Abstract: This paper investigates empirically how similarity of demand structures - approximated by similarity of income distributions - affects trade patterns along both the extensive and intensive margin. The idea that similarity of demand structures intensifies trade goes back to the well-known Linder hypothesis. Based on a sample of 102 countries, I find that bilateral trade volumes are increasing in the overlap of two countries income distributions. This effect is driven by both the extensive and intensive margin. I establish two novel measures of income similarity - the average income level of the overlap area and the range of incomes for which two distributions overlap - and document that both are important determinants of bilateral trade margins. My analysis shows that the positive relationship between similarity of income distributions and bilateral trade margins is present at the aggregate and disaggregate level of trade flows.
    Keywords: Similarity of income distributions, Linder hypothesis, nonhomothetic preferences, extensive and intensive margin of trade, gravity equation
    JEL: F10 D31 F14
    Date: 2013–02
  4. By: Roberto Bonfatti; Steven Poelhekke
    Abstract: Mine-related transport infrastructure specializes in connecting mines to the coast, and not so much to neighboring countries. This is most clearly seen in developing countries, whose transport infrastructure was originally designed to facilitate the export of natural resources in colonial times. We provide first econometric evidence that mine-to-coast transport infrastructure matters for the pattern of trade of developing countries, and can help explaining their low level of regional integration. The main idea is that, to the extent that it can be used not just to export natural resources but also to trade other commodities, this infrastructure may bias a country's structure of transport costs in favor of overseas trade, and to the detriment of regional trade. We investigate this potential bias in the context of a gravity model of trade. Our main ndings are that coastal countries with more mines import less than average from their neighbors, and this effect is stronger when the mines are located in such a way that the related infrastructure has a stronger potential to affect trade costs. Consistently with the idea that this effect is due to mine-to-coast infrastructure, landlocked countries with more mines import less than average from their non-transit neighbors, but more then average from their transit neighbors. Furthermore, this effect is specific to mines and not to oil and gas fields, arguably because pipelines cannot possibly be used to trade other commodities. We discuss the potential welfare implications of our results, and relate these to the debate on the economic legacy of colonialism for developing countries.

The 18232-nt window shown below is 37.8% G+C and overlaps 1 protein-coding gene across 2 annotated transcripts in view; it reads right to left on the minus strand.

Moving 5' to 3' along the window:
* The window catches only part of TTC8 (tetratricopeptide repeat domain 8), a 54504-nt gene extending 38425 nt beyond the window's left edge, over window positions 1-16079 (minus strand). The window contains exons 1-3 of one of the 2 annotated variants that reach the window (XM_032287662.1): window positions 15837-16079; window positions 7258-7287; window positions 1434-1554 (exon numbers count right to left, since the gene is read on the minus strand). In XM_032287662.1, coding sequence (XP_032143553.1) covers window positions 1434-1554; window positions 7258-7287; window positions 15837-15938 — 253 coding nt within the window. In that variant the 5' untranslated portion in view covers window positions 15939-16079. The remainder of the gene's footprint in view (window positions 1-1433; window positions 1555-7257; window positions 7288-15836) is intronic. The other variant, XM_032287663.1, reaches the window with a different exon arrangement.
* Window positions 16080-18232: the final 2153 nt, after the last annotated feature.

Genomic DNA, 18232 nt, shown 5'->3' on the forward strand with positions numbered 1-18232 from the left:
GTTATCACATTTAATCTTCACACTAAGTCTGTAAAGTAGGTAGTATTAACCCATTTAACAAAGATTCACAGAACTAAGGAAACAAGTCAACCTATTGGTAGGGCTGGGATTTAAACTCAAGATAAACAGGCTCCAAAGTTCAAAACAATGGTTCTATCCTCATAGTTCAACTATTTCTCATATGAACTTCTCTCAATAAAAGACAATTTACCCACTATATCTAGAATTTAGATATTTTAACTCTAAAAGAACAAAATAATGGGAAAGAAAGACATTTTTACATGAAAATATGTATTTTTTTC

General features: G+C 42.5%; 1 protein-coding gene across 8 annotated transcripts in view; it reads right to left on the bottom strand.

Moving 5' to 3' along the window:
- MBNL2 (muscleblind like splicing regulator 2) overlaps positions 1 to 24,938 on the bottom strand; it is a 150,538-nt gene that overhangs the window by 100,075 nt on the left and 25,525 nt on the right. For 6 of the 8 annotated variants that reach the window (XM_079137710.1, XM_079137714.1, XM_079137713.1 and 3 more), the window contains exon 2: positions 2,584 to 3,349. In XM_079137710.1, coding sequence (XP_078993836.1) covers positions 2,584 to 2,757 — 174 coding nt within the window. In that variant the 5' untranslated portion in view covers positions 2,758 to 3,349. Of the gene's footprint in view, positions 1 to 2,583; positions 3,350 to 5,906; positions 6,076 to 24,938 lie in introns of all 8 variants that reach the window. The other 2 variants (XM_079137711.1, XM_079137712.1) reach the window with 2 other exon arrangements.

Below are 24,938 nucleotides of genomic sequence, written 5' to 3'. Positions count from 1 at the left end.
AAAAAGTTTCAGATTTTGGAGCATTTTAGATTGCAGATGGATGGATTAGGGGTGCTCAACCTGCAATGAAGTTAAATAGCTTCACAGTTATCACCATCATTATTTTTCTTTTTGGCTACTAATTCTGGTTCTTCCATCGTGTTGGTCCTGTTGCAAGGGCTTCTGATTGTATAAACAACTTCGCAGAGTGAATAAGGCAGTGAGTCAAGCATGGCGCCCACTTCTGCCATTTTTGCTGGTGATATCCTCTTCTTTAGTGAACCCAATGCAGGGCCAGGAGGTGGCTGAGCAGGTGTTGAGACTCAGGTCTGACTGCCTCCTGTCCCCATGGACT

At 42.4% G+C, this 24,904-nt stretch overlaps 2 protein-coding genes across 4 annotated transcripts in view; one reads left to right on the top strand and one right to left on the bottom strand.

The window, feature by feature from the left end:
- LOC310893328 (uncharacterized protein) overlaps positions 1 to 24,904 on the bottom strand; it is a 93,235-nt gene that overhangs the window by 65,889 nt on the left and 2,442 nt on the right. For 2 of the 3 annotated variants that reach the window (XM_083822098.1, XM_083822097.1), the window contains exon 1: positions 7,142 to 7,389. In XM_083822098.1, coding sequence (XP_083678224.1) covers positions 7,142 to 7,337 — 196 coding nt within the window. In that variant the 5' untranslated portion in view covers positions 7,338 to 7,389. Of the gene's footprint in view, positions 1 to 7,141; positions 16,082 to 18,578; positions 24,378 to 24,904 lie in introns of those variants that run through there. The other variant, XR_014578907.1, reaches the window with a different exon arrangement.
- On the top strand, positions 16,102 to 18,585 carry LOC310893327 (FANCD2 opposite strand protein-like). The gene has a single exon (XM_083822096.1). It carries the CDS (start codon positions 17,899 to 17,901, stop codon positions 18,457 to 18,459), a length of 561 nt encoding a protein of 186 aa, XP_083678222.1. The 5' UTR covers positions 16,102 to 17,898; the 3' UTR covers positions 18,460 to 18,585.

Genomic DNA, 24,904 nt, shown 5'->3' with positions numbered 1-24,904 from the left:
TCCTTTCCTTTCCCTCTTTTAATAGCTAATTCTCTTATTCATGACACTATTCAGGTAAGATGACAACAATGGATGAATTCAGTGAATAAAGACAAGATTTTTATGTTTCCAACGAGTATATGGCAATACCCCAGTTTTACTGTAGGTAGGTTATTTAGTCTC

Keywords: Mineral Resources, Transport Infrastructure, Regional Trade Integration, Gravity Model, Economic Legacy of Colonialism
    JEL: F14 F54 Q32 R4
    Date: 2013
  5. By: Arnaud Costinot; Andrés Rodríguez-Clare
    Abstract: We review a recent body of theoretical work that aims to put numbers on the consequences of globalization. A unifying theme of our survey is methodological. We rely on gravity models and demonstrate how they can be used for counterfactual analysis. We highlight how various economic considerations—market structure, firm-level heterogeneity, multiple sectors, intermediate goods, and multiple factors of production—affect the magnitude of the gains from trade liberalization. We conclude by discussing a number of outstanding issues in the literature as well as alternative approaches for quantifying the consequences of globalization.
    JEL: F11 F12 F13 F15 F17
    Date: 2013–03
  6. By: Guadalupe Serrano-Domingo (University of Valencia); Francisco Requena-Silvente (University of Valencia)
    Abstract: The migration-trade link has been studied extensively since the mid nineties, finding a positive impact through different channels. Based on the generalized propensity score (GPS) methodology, we estimate a dose-response function, depicting a non-linear impact of immigration on exports using regional data for Spain and Italy. For both countries the elasticity of province exports to immigration from a given nationality is always positive. However, it is magnitude varies with the level of immigrants: increasing with less than 100 immigrants; decreasing between 100 and 1500; increasing again with more than 1500. In contrast to previous studies that use country-level data, we find no exhaustion point in the effectiveness of the immigration networks on regional exports.